It was a joy to have Christian Campos and the Horizon Chamber Players appear on our 77th Annual Whittier College Bach Festival. As the longest running collegiate Bach festival on the West coast, we have been fortunate to engage a number of exceptional artists throughout the years. Few have compared to the outstanding preparation, dynamic musicianship and audience engagement that Campos and his group brought to our festival. We look forward to their return, and I highly recommend them. Bravo.
– Stephen Cook, Artistic Director of the Whittier Bach Festival
Jim Ruggirello, Gazettes.com
It began with the first note.
I know, all concerts do. But the first notes produced by Horizon Chamber Choir at their concert the other day at California Heights Methodist Church, the opening concert of this year’s Long Beach Bach Festival, were spellbinding, intoxicating. They promised something special.
And something special was delivered. The Horizon’s program of works by Monteverdi, Purcell, Kuhnau and, of course, Bach, was an ear-opening experience, one of the best choral performances we’ve had around here for a long, long time.
The Los Angeles-based Horizon ensemble consists of 16 beautiful voices under the direction of Christian Campos. The opening sounds of the Monteverdi “Lamento di Arianna,” familiar to a legion of beginning vocal students in a solo version, portended what was to come. That sound eschewed vibrato in place of a gorgeous, direct tone that cut straight to a listener’s heart.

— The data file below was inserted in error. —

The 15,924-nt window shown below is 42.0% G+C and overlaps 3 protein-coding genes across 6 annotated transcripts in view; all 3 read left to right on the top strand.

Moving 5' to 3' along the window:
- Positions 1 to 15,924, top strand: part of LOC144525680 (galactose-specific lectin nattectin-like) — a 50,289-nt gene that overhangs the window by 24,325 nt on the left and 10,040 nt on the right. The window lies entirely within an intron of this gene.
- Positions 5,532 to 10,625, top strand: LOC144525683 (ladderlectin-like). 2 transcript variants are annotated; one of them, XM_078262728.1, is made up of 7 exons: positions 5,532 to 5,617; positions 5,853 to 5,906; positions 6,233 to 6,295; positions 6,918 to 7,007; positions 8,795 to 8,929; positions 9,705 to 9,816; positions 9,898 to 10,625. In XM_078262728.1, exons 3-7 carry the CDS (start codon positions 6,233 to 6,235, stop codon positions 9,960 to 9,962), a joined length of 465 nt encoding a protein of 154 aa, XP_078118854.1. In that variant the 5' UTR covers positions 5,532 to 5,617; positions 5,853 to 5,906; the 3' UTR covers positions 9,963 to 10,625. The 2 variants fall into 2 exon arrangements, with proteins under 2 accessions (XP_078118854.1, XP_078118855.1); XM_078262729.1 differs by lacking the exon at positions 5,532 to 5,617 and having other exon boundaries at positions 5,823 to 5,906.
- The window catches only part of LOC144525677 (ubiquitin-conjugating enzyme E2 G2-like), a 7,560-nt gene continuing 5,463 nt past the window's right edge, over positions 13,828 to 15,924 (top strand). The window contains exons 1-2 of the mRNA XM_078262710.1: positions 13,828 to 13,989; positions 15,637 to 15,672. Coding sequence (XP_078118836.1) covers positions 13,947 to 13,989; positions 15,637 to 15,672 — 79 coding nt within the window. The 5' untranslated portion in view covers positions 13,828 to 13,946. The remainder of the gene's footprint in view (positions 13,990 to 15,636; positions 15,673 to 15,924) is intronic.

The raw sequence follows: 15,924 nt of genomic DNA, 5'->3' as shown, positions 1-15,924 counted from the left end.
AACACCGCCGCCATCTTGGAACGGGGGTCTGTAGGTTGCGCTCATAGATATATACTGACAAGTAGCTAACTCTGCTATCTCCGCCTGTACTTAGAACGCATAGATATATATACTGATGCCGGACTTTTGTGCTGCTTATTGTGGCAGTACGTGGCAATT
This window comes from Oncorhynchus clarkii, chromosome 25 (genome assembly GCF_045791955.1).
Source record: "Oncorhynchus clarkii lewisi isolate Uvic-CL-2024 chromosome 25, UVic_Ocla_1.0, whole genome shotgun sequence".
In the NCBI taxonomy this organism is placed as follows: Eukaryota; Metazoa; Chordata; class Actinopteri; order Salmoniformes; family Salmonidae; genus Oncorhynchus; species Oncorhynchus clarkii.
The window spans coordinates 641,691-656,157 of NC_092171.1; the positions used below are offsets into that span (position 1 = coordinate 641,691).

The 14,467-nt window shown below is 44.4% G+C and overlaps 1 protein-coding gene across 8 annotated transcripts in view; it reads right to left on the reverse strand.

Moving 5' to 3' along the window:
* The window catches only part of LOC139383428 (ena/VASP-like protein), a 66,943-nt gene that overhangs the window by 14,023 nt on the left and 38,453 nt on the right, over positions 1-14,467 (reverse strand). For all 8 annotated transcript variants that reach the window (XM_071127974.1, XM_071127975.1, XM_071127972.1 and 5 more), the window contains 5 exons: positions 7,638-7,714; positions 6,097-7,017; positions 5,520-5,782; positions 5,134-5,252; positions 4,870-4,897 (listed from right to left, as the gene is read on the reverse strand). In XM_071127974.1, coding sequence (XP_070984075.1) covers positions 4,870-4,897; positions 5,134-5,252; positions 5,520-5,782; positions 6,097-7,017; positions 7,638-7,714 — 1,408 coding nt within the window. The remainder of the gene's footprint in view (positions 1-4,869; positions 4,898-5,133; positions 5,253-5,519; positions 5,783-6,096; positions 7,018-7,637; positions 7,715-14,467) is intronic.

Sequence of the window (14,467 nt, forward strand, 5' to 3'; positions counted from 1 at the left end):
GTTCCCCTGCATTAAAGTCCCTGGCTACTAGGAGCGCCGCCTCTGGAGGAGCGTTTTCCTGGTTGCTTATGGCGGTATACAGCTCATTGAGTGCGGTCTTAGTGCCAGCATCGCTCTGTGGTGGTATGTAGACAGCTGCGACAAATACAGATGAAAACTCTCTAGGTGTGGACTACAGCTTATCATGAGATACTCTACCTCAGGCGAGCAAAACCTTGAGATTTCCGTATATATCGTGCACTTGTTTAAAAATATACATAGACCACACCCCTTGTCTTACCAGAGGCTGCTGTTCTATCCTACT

The Monteverdi was a revelation. Precise, unanimous changes in tempo made for compelling drama, coupled with the sheer beauty of sound from these fine singers. You think 16 a cappella voices and you think wimpy. This was anything but.
It wasn’t quite a cappella, either. Aurelien Eulert supported the group at a small positif organ placed front and center (not the church’s massive instrument, thank you). The sound was pleasant and for the most part unobtrusive; only in the first Purcell anthem, “Remember not, Lord, our offences,” did the texture get a little thick. And the registration was either lightened considerably or the organ cut out entirely for Johann Kuhanu’s “Tristis est anima mea.” The contrast was nice.
This is the 40th anniversary of the Long Beach Bach Festival, presented by the Long Beach Camerata Singers. This performance culminated in a moving, thoroughly impressive reading of old J.S.’s great motet, “Jesu, meine Freude.”
Campos’s conducting is expressive, varied and tuned perfectly with the music, and he draws from his singers committed, passionate performances. Each section sounds great on its own, and the combined sound is sublime.
The florid passages in the Bach were executed to perfection, the unexpected unisons startling in their power. The fugal movement, which is central to the work, left one in awe of Bach’s mastery of counterpoint, and full of admiration for the singers’ musicality, technique and sense of style. The outer chorale movements were inexpressibly poignant.
I really didn’t expect this concert to be that wonderful, and evidently a lot of other people didn’t, either. This was not a large audience. Hopefully, the next time the Horizon Chamber Choir comes to town, the place will be packed.
They, and you, deserve it.